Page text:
Sugar scrub

In other words, if you use a sugar scrub on your face then there’s a solid chance it’ll clap back with angry, red, damaged skin if it has not been specifically formulated for the face. The skin on your body is much thicker and more durable, and therefore benefits from a heartier scrub. Bottom line: save the sugar scrub for your body and use products intended for your face to gently exfoliate your way to pretty, bright skin. For example, we discovered the L’Oreal Smooth Sugars scrubs, and when used very gently, they gently buff the skin without causing damage, read our full review here. However, if you have very sensitive skin, it’s better to avoid altogether, as advised above.

How To Use Sugar Scrubs On Your Body

Using sugar scrubs is about as straightforward as you’d think. You can apply the scrub either before hopping into the shower or once you’re already in there, and it’s just a matter of grabbing a generous glop in your hands and massaging it into your skin using a circular motion or back and forth strokes. Dr. Linkner says you can focus a little more attention on the rougher parts of your body, which include your elbows, knees, ankles, and the bottoms of your feet. Dead skin tends to accumulate here, so they’re basically begging for some exfoliating action.

If you want, you can apply the sugar scrub to a washcloth or hand mitt and massage it into your skin that way. Whatever method you prefer, the biggest thing to note is that you don’t need to press very hard while exfoliating with your sugar scrub. The light pressure from your hands and the abrasiveness of the sugar are all that’s required for the scrub to do its job.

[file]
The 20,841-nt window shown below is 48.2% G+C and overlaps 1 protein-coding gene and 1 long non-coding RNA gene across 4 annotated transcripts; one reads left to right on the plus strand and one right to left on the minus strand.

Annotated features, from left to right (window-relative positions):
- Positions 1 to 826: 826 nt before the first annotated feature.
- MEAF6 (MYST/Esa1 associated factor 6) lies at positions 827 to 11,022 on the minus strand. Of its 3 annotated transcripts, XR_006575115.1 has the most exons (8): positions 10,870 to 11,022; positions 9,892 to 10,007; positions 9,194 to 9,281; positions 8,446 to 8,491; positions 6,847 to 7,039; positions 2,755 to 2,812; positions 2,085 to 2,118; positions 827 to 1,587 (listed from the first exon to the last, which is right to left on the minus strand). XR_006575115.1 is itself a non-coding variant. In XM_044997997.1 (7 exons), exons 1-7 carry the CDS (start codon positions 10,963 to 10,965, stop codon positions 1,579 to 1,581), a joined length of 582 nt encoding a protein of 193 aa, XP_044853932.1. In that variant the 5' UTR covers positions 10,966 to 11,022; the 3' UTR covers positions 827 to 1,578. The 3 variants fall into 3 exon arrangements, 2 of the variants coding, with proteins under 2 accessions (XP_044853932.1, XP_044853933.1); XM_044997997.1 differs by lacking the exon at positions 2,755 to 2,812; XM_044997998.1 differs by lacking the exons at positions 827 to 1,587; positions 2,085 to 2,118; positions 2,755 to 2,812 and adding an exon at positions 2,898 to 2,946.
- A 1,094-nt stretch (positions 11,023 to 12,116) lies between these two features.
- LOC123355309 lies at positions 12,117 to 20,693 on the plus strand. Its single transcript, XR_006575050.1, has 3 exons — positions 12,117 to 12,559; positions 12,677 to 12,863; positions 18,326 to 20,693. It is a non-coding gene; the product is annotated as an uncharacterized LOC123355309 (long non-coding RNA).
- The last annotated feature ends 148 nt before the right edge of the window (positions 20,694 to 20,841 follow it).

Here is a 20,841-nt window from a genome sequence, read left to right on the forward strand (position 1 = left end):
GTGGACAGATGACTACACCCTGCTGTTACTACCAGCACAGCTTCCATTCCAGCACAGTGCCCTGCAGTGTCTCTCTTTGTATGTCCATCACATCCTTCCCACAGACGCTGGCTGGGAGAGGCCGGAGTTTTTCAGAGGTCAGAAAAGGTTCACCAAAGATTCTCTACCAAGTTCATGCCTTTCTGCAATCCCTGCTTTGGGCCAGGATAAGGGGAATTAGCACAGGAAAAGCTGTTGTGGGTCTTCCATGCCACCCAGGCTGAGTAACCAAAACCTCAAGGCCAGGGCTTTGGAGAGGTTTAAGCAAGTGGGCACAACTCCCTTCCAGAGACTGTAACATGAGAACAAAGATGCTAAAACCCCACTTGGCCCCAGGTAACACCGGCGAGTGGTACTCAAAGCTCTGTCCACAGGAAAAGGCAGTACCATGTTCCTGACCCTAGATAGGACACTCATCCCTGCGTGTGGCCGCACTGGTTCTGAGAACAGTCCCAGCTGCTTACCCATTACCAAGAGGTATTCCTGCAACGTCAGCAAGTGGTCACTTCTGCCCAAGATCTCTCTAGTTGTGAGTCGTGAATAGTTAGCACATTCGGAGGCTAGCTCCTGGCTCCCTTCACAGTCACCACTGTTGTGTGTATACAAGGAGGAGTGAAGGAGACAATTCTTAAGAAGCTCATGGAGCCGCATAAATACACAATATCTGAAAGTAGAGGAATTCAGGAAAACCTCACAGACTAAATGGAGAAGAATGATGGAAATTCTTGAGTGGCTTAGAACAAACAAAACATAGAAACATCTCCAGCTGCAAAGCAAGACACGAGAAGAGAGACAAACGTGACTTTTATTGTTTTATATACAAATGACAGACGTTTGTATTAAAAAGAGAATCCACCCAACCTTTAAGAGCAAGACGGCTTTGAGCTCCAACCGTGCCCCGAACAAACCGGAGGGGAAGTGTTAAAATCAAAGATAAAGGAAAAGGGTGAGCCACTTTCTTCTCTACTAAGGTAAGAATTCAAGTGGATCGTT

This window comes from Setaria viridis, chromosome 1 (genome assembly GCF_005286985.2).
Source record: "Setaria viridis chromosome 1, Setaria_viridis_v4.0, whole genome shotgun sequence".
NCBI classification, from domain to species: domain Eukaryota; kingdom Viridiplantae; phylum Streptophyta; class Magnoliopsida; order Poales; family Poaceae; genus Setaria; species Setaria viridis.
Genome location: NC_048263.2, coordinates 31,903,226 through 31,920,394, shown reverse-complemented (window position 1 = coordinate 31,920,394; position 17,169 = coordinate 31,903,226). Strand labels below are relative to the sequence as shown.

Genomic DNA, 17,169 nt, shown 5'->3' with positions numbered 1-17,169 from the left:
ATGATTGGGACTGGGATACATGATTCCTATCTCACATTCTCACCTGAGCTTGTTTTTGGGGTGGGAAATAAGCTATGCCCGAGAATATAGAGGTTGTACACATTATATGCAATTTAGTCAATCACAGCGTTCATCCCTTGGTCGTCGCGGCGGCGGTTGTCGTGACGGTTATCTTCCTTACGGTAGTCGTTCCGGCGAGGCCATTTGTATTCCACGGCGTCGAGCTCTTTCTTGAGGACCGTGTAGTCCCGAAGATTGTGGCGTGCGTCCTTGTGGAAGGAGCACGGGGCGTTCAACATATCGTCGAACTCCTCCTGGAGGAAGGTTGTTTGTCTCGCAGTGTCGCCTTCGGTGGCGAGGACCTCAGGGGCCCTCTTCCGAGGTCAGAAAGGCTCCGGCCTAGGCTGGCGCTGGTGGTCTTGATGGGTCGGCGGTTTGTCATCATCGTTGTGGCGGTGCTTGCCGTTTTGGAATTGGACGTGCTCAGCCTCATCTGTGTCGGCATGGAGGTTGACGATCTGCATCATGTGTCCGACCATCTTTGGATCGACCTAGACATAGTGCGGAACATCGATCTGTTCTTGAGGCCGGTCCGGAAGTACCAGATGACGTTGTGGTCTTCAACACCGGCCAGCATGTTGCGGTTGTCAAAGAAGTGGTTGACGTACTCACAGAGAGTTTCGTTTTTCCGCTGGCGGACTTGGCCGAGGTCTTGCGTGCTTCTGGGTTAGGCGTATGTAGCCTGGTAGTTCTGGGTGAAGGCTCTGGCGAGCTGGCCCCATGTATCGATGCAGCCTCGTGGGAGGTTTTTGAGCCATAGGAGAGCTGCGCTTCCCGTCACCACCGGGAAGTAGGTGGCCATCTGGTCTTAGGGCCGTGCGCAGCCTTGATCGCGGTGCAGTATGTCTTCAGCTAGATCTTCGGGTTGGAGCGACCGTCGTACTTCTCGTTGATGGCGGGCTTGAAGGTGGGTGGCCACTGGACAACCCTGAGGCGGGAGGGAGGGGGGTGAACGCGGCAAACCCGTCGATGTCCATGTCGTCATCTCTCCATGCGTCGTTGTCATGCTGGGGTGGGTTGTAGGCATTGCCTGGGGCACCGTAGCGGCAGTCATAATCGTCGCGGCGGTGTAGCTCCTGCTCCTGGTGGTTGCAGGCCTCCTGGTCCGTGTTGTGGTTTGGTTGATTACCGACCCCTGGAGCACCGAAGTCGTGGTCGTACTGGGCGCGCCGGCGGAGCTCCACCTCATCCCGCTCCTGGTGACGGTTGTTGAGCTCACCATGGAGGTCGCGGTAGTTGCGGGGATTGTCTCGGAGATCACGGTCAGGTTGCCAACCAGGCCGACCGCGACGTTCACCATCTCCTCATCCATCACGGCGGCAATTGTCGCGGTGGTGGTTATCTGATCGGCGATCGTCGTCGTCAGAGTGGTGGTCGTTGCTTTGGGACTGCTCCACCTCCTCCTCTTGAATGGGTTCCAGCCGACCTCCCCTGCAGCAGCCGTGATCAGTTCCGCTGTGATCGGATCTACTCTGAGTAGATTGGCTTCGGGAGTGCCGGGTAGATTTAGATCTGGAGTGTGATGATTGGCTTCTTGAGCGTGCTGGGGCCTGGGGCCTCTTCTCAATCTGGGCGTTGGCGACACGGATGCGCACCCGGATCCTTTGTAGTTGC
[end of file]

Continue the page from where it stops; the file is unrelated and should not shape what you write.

Sugar scrubs Source: /Shutterstock

Once the sugar scrub is applied, you can let it set for a couple minutes so that the oil has time to sink into your skin and amp it up with some moisture and nutrients. After simply rinse the scrub away and you’re good to go. Some people like to follow up with a cleanser if the oil feels too heavy on their skin, but others prefer to let the oil soak in throughout the day for extra moisture. It’s really just a matter of your skin type and preferences. As for how often you should scrub down, Dr. Linkner says, “If you are looking to incorporate a sugar scrub into your routine, use it on your body only once a week.” Make it a ritual, babe.

Pro tip: You can also use sugar scrub the day before getting a spray tan or before applying a faux tanning product at home. Why? The exfoliating action creates an even base for the tanner and therefore reduces the risk of splotches, streaks, and uneven fading.